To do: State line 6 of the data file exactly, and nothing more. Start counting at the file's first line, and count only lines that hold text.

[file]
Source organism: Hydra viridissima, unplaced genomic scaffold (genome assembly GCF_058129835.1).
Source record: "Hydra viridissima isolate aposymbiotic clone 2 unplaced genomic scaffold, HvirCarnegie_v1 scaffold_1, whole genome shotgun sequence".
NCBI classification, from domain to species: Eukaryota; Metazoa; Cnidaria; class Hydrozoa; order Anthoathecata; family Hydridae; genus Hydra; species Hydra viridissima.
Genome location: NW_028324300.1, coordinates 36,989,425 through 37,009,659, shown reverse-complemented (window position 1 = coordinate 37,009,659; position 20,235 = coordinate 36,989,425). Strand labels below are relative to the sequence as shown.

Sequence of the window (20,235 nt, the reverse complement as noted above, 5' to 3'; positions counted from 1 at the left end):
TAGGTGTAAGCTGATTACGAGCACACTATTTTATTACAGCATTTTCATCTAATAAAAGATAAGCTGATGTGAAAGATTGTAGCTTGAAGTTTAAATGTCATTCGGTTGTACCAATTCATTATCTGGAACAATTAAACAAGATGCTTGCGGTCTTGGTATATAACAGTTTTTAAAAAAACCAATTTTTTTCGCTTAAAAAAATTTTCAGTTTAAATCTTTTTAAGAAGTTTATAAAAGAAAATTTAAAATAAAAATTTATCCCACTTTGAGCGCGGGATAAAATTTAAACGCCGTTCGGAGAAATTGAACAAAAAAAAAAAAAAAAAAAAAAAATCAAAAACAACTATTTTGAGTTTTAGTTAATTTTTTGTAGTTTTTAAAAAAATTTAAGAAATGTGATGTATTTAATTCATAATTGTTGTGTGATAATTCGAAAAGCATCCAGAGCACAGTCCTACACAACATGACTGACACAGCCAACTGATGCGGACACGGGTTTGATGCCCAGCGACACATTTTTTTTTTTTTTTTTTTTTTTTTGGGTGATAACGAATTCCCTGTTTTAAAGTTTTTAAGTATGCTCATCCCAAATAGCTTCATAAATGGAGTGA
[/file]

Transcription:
TAGGTGTAAGCTGATTACGAGCACACTATTTTATTACAGCATTTTCATCTAATAAAAGATAAGCTGATGTGAAAGATTGTAGCTTGAAGTTTAAATGTCATTCGGTTGTACCAATTCATTATCTGGAACAATTAAACAAGATGCTTGCGGTCTTGGTATATAACAGTTTTTAAAAAAACCAATTTTTTTCGCTTAAAAAAATTTTCAGTTTAAATCTTTTTAAGAAGTTTATAAAAGAAAATTTAAAATAAAAATTTATCCCACTTTGAGCGCGGGATAAAATTTAAACGCCGTTCGGAGAAATTGAACAAAAAAAAAAAAAAAAAAAAAAAATCAAAAACAACTATTTTGAGTTTTAGTTAATTTTTTGTAGTTTTTAAAAAAATTTAAGAAATGTGATGTATTTAATTCATAATTGTTGTGTGATAATTCGAAAAGCATCCAGAGCACAGTCCTACACAACATGACTGACACAGCCAACTGATGCGGACACGGGTTTGATGCCCAGCGACACATTTTTTTTTTTTTTTTTTTTTTTTTGGGTGATAACGAATTCCCTGTTTTAAAGTTTTTAAGTATGCTCATCCCAAATAGCTTCATAAATGGAGTGA